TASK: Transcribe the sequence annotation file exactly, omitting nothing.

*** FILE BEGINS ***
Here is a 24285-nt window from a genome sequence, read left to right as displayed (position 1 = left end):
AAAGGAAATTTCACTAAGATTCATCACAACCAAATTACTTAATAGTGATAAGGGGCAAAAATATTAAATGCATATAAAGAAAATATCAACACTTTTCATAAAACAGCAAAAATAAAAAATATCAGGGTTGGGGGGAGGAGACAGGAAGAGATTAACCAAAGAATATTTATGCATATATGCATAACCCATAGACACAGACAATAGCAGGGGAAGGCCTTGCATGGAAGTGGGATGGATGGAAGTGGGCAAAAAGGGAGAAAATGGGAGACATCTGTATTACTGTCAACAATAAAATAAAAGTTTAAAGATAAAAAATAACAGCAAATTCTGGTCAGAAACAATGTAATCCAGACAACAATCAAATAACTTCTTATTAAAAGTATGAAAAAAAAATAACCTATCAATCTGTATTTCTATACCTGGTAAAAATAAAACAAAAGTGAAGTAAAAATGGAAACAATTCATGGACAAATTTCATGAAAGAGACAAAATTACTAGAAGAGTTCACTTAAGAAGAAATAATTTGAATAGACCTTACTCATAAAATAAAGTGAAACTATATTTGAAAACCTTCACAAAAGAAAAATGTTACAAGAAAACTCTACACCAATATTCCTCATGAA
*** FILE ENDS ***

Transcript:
Here is a 24285-nt window from a genome sequence, read left to right as displayed (position 1 = left end):
AAAGGAAATTTCACTAAGATTCATCACAACCAAATTACTTAATAGTGATAAGGGGCAAAAATATTAAATGCATATAAAGAAAATATCAACACTTTTCATAAAACAGCAAAAATAAAAAATATCAGGGTTGGGGGGAGGAGACAGGAAGAGATTAACCAAAGAATATTTATGCATATATGCATAACCCATAGACACAGACAATAGCAGGGGAAGGCCTTGCATGGAAGTGGGATGGATGGAAGTGGGCAAAAAGGGAGAAAATGGGAGACATCTGTATTACTGTCAACAATAAAATAAAAGTTTAAAGATAAAAAATAACAGCAAATTCTGGTCAGAAACAATGTAATCCAGACAACAATCAAATAACTTCTTATTAAAAGTATGAAAAAAAAATAACCTATCAATCTGTATTTCTATACCTGGTAAAAATAAAACAAAAGTGAAGTAAAAATGGAAACAATTCATGGACAAATTTCATGAAAGAGACAAAATTACTAGAAGAGTTCACTTAAGAAGAAATAATTTGAATAGACCTTACTCATAAAATAAAGTGAAACTATATTTGAAAACCTTCACAAAAGAAAAATGTTACAAGAAAACTCTACACCAATATTCCTCATGAA